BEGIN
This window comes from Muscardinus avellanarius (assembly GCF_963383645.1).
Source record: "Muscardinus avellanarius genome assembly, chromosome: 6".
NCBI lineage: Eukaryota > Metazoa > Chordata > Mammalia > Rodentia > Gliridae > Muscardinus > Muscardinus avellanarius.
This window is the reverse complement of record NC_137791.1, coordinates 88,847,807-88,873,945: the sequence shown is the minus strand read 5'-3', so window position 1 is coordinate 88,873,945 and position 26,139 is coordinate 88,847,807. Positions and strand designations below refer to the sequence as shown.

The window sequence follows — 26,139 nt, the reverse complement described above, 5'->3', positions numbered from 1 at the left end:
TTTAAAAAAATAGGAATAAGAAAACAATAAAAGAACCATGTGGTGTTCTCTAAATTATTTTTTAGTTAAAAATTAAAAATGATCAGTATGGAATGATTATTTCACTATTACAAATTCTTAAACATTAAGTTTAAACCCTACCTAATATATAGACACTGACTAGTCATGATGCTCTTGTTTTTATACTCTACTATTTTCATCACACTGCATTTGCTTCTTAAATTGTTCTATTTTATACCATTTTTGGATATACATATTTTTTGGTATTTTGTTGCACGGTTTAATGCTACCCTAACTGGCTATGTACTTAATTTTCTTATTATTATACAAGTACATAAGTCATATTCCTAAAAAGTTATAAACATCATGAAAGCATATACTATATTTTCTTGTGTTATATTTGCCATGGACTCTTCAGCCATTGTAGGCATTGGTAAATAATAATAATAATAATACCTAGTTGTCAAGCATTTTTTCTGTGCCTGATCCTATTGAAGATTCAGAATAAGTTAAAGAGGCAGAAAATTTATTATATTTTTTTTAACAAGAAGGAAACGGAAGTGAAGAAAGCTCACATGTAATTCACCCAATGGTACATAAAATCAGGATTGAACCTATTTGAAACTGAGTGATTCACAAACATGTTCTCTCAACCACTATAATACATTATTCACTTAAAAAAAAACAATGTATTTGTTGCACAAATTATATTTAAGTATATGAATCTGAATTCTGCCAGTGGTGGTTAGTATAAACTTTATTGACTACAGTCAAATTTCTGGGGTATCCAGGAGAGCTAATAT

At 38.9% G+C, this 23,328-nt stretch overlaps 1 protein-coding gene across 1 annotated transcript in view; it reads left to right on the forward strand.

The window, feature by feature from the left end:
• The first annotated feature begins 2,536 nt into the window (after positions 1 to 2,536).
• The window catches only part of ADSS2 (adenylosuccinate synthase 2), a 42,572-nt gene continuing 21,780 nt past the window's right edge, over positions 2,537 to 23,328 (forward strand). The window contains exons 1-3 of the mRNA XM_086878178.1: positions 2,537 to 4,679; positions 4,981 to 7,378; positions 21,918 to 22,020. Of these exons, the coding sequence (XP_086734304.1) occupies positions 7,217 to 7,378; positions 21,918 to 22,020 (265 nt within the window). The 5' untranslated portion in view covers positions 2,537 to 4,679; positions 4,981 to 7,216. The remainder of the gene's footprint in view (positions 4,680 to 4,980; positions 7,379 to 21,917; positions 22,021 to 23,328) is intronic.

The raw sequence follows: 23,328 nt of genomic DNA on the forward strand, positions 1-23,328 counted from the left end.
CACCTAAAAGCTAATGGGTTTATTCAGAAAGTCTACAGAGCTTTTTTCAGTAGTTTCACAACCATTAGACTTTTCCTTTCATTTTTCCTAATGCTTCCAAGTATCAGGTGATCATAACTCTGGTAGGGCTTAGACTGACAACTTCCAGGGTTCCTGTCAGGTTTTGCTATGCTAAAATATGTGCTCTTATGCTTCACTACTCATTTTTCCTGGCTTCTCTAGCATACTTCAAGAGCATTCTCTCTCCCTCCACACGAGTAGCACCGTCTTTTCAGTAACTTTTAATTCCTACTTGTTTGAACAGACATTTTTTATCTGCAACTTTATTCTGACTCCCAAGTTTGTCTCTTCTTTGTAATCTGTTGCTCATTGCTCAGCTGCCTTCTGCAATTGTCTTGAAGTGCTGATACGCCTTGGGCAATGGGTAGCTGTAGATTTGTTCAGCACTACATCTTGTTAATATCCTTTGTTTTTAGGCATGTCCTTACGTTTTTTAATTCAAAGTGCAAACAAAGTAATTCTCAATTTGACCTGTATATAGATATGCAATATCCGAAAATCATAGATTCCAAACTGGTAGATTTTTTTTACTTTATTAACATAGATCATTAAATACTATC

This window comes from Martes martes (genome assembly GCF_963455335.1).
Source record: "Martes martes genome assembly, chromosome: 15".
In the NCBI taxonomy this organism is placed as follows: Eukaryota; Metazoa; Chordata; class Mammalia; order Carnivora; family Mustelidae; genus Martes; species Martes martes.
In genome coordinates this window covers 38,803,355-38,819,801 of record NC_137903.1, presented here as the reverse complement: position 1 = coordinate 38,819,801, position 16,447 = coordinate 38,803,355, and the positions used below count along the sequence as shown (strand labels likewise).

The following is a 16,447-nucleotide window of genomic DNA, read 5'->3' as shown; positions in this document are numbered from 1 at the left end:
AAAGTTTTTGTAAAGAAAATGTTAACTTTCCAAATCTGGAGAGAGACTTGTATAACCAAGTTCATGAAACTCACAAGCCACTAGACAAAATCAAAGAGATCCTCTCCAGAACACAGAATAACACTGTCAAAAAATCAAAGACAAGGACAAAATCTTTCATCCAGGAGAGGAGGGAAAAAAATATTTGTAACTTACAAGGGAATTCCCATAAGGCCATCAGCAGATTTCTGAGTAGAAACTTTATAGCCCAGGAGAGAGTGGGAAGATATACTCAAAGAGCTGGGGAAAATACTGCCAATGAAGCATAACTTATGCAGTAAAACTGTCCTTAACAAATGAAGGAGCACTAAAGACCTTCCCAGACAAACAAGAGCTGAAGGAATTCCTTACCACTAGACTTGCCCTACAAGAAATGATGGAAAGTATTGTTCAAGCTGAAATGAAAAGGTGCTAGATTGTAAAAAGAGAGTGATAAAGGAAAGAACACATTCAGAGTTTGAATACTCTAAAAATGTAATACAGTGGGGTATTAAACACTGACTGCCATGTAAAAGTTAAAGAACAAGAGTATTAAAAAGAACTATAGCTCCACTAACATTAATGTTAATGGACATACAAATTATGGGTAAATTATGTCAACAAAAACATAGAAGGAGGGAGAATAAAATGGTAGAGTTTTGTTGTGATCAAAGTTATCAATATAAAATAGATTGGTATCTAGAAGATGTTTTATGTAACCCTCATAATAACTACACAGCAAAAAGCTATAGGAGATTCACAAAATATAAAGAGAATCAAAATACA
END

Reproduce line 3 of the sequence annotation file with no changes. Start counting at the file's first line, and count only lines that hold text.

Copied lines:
NCBI lineage: Eukaryota > Metazoa > Chordata > Mammalia > Rodentia > Gliridae > Muscardinus > Muscardinus avellanarius.